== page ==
Thursday, April 26, 2007

War and political theater

By Michael J.W. Stickings

I won't comment much on this tonight -- I'll have much more to say in the coming days -- but here's what happened:

The Senate today approved an Iraq spending bill that would force troop withdrawals to begin as early as July 1, dismissing President Bush's veto threat even as party leaders and the White House launch talks on the next phase of the increasingly high-stakes war debate.

The 51-46 vote was a triumph for Democrats, who just weeks ago had questioned the political wisdom of a veto showdown over Iraq with the commander-in-chief. But Democrats are hesitant no more. And now that withdrawal language has passed both houses of Congress, even Republicans concede that Bush won't get the spending bill with no strings attached as he has demanded.

Bush is expected to veto the bill early next week, but in the meantime, bipartisan negotiations have already started on phase two.

That's right. A veto is inevitable -- Bush will not allow himself to be constrained by an enemy Congress, as he sees it -- but the Democrats' firm stand also means that compromise is likely. Just so long as it's the right compromise. I don't think that meeting Republicans in the middle on Iraq is the way to go. (What would that even mean?) But if the compromise includes benchmarks, for example, rather than a firm timetable for withdrawal, then it might just be acceptable. Besides, I'm not so sure that a timetable is a great idea. Given that Iraq could descend into chaos and genocide post-withdrawal, even with some U.S. forces still there, a timetable would likely ensure that Democrats would end up taking much of the blame for making Iraq even worse than it is now, even if they don't deserve it. In other words, this is one battle the Democrats may not want to win.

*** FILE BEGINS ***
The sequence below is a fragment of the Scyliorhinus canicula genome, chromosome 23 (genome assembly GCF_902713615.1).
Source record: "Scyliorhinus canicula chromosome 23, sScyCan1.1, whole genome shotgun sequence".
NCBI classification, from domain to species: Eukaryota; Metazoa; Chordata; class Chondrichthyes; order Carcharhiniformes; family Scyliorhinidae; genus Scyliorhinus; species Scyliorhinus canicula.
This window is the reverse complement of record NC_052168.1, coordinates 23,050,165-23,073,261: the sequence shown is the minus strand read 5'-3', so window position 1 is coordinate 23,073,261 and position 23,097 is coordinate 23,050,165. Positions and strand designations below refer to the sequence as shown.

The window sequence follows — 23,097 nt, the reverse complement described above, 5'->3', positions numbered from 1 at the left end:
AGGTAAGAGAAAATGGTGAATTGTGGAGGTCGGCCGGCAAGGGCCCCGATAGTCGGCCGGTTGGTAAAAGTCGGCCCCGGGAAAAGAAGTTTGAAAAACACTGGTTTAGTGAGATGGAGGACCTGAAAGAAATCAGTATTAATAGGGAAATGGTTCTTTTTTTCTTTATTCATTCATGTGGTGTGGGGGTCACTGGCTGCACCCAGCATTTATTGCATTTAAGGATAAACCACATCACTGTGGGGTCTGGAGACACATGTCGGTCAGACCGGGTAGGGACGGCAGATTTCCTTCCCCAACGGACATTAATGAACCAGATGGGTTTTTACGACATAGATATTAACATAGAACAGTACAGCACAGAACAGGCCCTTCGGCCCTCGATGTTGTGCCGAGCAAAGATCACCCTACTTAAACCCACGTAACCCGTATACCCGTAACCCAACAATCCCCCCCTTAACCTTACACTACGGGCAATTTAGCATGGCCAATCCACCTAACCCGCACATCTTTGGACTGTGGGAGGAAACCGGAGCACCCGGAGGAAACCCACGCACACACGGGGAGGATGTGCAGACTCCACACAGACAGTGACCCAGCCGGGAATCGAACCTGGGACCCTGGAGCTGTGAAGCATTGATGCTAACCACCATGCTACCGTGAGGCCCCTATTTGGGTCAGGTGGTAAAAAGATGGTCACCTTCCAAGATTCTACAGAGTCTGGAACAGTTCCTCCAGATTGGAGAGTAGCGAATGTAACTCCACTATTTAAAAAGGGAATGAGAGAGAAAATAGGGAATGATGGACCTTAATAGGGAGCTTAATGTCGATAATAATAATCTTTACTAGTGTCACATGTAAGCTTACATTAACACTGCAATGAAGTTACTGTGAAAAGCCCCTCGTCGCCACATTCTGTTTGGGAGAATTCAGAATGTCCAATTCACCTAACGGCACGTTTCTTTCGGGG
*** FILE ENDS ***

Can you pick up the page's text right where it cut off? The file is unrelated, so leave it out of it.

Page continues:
It seems to me that a better approach would be to press for phased withdrawal alongside firm benchmarks -- and to wait for the next president, hopefully a Democrat. This would force both the White House and the war's Republican supporters to defend a status quo strategy that isn't likely to make much of a difference and that almost certainly won't succeed -- and this is precisely what Bush, McCain, Giuliani, and others are doing. Indeed, while Democrats in Congress, along with some of their Republican sympathizers, are looking for an alternative to Bush's failed policies, the White House continues to look as if it doesn't have a clue either about the situation in Iraq or the clear preferences of the American people. And, in desperation, and with nothing else to fall back on, the rhetoric coming from the warmongers is increasingly extremist. For example, White House mouthpiece Dana Perino today called the bill "defeatist legislation that insists on a date for surrender". This is the key Republican talking point -- we've already heard it from DeLay and Giuliani, among others -- but it won't have much traction, not if the Democrats play this properly. And that means providing both leadership and an alternative course of action without demanding so much that they themselves could end up being sucked into the vortex of blame in response to this lost war.

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